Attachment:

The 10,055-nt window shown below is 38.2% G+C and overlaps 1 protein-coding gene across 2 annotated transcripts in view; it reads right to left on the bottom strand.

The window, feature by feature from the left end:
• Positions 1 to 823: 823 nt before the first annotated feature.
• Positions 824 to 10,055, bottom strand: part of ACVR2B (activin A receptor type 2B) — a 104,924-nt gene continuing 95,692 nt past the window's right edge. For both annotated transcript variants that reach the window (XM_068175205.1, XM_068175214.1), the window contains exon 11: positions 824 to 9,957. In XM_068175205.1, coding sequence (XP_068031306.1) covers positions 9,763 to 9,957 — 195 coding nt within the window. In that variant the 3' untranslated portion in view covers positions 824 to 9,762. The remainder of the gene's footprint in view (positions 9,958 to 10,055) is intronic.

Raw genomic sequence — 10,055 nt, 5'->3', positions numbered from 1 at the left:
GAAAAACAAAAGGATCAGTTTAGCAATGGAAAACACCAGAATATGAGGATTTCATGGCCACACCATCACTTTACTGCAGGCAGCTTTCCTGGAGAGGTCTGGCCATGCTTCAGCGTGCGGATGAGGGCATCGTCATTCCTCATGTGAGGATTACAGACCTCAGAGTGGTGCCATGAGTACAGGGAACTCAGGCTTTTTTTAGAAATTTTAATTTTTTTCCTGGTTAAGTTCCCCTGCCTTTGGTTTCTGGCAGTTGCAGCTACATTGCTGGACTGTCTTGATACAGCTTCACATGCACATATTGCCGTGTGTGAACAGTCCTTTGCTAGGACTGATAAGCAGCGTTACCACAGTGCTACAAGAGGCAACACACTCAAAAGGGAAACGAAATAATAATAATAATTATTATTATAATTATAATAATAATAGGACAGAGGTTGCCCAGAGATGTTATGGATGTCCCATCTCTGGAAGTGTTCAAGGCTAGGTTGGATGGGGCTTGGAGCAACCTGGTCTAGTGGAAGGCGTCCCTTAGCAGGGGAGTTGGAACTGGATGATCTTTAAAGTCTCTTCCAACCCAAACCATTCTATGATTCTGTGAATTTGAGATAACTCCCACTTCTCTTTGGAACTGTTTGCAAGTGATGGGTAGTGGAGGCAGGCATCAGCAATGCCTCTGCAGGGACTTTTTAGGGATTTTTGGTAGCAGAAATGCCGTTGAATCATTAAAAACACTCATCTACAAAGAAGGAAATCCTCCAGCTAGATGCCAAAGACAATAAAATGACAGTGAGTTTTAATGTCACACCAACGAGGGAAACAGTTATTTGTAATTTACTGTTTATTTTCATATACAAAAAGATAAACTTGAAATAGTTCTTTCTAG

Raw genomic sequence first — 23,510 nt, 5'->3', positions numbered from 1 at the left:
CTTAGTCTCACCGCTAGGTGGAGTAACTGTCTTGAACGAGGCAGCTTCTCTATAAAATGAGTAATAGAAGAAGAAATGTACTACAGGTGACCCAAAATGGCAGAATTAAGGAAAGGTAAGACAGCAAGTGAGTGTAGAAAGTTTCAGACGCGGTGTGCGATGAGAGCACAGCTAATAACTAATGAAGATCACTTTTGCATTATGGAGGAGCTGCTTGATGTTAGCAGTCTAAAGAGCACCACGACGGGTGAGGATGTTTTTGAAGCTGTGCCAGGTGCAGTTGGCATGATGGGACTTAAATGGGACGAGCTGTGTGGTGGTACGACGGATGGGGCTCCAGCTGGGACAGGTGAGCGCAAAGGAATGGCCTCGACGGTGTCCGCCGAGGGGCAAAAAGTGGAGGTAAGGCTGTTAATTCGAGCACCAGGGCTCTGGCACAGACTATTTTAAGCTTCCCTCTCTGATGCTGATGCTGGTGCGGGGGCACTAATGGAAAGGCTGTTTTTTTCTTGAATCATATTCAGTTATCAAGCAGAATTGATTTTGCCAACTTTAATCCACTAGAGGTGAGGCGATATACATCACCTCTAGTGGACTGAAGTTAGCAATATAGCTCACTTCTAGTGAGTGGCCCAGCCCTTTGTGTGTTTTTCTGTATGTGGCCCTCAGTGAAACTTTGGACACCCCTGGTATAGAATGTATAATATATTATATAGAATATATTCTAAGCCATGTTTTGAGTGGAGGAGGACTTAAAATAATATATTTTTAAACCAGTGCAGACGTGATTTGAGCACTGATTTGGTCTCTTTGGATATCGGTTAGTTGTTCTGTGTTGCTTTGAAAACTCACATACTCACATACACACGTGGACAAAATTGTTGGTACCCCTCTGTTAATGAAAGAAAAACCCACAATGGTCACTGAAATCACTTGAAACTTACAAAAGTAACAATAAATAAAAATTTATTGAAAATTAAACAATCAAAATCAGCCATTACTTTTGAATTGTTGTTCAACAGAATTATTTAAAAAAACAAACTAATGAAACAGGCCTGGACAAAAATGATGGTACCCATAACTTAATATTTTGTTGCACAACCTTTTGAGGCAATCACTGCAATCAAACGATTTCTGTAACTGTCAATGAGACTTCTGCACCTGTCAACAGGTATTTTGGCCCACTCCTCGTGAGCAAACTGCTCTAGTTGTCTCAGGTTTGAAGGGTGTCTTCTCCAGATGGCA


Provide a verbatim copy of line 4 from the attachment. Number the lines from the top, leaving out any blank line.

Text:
• Positions 824 to 10,055, bottom strand: part of ACVR2B (activin A receptor type 2B) — a 104,924-nt gene continuing 95,692 nt past the window's right edge. For both annotated transcript variants that reach the window (XM_068175205.1, XM_068175214.1), the window contains exon 11: positions 824 to 9,957. In XM_068175205.1, coding sequence (XP_068031306.1) covers positions 9,763 to 9,957 — 195 coding nt within the window. In that variant the 3' untranslated portion in view covers positions 824 to 9,762. The remainder of the gene's footprint in view (positions 9,958 to 10,055) is intronic.